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Heartworm Awareness

April 1 2022

April is Heartworm Awareness Month! This is a very important topic, if not a very pleasant one. We know, it’s much more fun to talk about playing with Fido, or giving him toys and treats. However, heartworms are extremely dangerous to our canine friends! A Clinton, UT vet goes over some of the basics on these parasites, and offers tips on protecting your beloved pet below.


As their name suggests, heartworms inhabit dogs’ hearts, as well as their lungs and arteries. They also infect other canids, such as foxes, wolves, and coyotes. The worms are microscopic upon transmission, but grow quickly. Once they reach maturity and start reproducing, they get very dangerous very fast. Left untreated, infestations are often deadly.


Heartworms are only spread by mosquitoes. Unfortunately, that means that they can be pretty much anywhere. Fido can even contract them in his own yard, or while snoozing in his doggy bed!


Keep an eye out for signs of heartworm infestations. Coughing and shortness of breath are usually the first things you’ll notice. As the infestation grows more severe, you may start to see shaking, weakness, lethargy, depression, and a reluctance to run and play. More serious cases can cause fainting, seizure, coma, or even sudden death.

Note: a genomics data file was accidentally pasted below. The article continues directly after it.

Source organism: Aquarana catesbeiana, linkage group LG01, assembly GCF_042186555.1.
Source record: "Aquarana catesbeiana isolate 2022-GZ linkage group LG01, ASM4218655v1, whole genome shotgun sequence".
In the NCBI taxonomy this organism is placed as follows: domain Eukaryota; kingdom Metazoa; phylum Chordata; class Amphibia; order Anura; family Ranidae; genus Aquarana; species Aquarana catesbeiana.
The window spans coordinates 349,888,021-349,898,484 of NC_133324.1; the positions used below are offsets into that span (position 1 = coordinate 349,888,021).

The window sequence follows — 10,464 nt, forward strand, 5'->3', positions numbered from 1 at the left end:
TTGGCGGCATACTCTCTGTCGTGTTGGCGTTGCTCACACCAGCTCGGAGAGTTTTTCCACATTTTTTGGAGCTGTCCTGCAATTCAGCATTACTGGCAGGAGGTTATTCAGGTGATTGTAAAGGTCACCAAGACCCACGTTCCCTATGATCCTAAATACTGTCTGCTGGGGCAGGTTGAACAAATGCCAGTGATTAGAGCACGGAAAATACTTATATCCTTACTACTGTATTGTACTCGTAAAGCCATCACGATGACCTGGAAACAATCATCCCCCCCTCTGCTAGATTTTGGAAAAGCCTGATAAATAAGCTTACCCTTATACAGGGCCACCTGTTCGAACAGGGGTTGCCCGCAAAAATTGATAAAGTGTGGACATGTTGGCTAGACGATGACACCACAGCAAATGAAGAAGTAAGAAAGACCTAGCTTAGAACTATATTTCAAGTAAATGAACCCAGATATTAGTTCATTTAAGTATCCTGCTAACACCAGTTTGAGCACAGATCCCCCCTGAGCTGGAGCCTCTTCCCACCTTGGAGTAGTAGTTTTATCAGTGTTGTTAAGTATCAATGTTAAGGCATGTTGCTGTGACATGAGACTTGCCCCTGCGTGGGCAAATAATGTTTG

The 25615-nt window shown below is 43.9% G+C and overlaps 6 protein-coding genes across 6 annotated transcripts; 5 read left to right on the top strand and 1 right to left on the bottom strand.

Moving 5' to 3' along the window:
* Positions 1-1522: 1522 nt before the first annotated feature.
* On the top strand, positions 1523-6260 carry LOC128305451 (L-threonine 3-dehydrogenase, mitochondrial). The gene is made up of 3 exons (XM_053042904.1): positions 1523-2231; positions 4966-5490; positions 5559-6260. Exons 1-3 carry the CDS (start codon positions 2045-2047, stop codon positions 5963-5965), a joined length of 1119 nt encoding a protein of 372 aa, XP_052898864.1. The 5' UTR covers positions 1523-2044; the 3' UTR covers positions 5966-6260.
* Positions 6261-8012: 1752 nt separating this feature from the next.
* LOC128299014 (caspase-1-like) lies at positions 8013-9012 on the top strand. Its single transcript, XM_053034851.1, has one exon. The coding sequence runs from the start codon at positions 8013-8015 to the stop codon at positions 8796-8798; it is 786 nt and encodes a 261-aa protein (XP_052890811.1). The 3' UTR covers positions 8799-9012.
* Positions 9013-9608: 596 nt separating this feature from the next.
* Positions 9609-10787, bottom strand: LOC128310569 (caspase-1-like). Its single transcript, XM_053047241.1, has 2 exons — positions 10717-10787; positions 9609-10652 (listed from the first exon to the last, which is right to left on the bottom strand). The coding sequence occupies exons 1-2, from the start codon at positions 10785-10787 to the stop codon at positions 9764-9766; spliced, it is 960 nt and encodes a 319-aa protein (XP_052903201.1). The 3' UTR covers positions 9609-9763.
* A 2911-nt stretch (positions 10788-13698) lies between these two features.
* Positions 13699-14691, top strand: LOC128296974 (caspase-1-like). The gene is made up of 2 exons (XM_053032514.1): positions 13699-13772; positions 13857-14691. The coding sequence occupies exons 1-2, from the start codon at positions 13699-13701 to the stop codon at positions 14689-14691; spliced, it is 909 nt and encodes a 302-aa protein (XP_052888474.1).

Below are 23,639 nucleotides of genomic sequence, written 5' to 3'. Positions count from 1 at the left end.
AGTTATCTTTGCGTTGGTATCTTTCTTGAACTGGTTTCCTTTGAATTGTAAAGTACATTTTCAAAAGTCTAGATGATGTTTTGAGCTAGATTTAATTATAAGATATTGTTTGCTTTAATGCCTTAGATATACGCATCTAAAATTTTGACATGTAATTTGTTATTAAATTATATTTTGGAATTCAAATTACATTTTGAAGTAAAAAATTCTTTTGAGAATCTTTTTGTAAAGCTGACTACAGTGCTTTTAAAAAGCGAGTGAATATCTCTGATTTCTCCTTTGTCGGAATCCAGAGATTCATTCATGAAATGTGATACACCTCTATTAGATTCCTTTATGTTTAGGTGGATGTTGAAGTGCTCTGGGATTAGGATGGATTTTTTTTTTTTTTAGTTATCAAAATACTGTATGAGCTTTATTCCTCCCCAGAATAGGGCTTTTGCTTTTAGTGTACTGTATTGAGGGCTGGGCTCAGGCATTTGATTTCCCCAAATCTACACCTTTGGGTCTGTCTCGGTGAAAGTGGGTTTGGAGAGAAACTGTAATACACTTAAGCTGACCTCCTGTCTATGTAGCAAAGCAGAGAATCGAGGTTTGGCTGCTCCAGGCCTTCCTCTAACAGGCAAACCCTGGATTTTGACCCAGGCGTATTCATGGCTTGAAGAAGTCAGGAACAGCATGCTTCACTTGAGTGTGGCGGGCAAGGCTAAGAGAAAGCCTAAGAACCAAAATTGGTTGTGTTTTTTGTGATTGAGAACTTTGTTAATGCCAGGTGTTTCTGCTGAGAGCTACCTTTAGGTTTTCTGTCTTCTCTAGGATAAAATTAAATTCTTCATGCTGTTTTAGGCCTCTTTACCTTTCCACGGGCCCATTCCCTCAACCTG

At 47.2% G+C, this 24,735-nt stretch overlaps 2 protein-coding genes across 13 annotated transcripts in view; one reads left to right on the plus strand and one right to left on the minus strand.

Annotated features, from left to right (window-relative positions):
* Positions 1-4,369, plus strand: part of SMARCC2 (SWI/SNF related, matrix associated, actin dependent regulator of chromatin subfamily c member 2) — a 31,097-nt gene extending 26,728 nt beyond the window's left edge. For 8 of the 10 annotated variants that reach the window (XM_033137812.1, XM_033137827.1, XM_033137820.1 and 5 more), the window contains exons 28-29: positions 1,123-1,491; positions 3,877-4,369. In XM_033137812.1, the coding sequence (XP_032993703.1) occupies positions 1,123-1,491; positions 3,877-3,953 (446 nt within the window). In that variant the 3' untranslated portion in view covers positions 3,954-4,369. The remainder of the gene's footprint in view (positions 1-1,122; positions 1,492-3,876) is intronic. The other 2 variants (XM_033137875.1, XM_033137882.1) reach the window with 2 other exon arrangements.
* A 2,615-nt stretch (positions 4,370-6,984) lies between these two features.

Our feline friends’ bodies aren’t as hospitable to heartworms as dogs’ are, but that doesn’t mean that they are safe. Fluffy can also be infected. And while it’s rare to find more than a few adult worms in a cat, that’s more than enough to cause serious and permanent organ damage, and even death.


The good news is that heartworm infestations can be treated. The not so good news? The process can be quite expensive, and is pretty tough on poor Fido. Your pooch may need to be kenneled, and he will need to be on strong medication. 


This is one area where an ounce of prevention is worth several pounds of cure. Fortunately, all you need to do to protect your beloved pet against these horrible worms is keep up with their preventative care. However, if your furry friend has lapsed on preventative care, they’ll need to be tested before starting up again, because the products that prevent infestations won’t kill live worms.

Do you need parasite control and/or heartworm tests for your four-legged friend? Contact us, your Clinton, UT animal clinic, today!

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